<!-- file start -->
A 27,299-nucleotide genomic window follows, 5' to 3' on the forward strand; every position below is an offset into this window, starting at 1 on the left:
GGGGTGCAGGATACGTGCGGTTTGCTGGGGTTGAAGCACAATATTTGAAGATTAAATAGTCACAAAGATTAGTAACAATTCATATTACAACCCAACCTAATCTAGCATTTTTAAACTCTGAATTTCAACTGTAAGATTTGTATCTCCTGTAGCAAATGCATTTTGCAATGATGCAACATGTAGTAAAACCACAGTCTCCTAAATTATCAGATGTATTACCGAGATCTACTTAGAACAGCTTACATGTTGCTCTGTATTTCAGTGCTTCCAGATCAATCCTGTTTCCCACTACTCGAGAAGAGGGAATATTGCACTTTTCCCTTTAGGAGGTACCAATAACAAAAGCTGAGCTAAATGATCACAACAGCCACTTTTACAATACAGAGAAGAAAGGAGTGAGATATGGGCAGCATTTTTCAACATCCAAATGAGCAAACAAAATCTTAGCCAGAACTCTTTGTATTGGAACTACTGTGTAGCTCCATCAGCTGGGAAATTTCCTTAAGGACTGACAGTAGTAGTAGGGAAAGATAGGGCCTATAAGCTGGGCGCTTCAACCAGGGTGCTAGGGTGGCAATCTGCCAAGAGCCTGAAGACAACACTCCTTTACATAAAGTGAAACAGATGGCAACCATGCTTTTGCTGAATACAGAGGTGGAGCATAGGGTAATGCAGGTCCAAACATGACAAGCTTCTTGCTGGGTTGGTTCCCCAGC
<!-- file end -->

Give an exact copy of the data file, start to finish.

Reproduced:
A 27,299-nucleotide genomic window follows, 5' to 3' on the forward strand; every position below is an offset into this window, starting at 1 on the left:
GGGGTGCAGGATACGTGCGGTTTGCTGGGGTTGAAGCACAATATTTGAAGATTAAATAGTCACAAAGATTAGTAACAATTCATATTACAACCCAACCTAATCTAGCATTTTTAAACTCTGAATTTCAACTGTAAGATTTGTATCTCCTGTAGCAAATGCATTTTGCAATGATGCAACATGTAGTAAAACCACAGTCTCCTAAATTATCAGATGTATTACCGAGATCTACTTAGAACAGCTTACATGTTGCTCTGTATTTCAGTGCTTCCAGATCAATCCTGTTTCCCACTACTCGAGAAGAGGGAATATTGCACTTTTCCCTTTAGGAGGTACCAATAACAAAAGCTGAGCTAAATGATCACAACAGCCACTTTTACAATACAGAGAAGAAAGGAGTGAGATATGGGCAGCATTTTTCAACATCCAAATGAGCAAACAAAATCTTAGCCAGAACTCTTTGTATTGGAACTACTGTGTAGCTCCATCAGCTGGGAAATTTCCTTAAGGACTGACAGTAGTAGTAGGGAAAGATAGGGCCTATAAGCTGGGCGCTTCAACCAGGGTGCTAGGGTGGCAATCTGCCAAGAGCCTGAAGACAACACTCCTTTACATAAAGTGAAACAGATGGCAACCATGCTTTTGCTGAATACAGAGGTGGAGCATAGGGTAATGCAGGTCCAAACATGACAAGCTTCTTGCTGGGTTGGTTCCCCAGC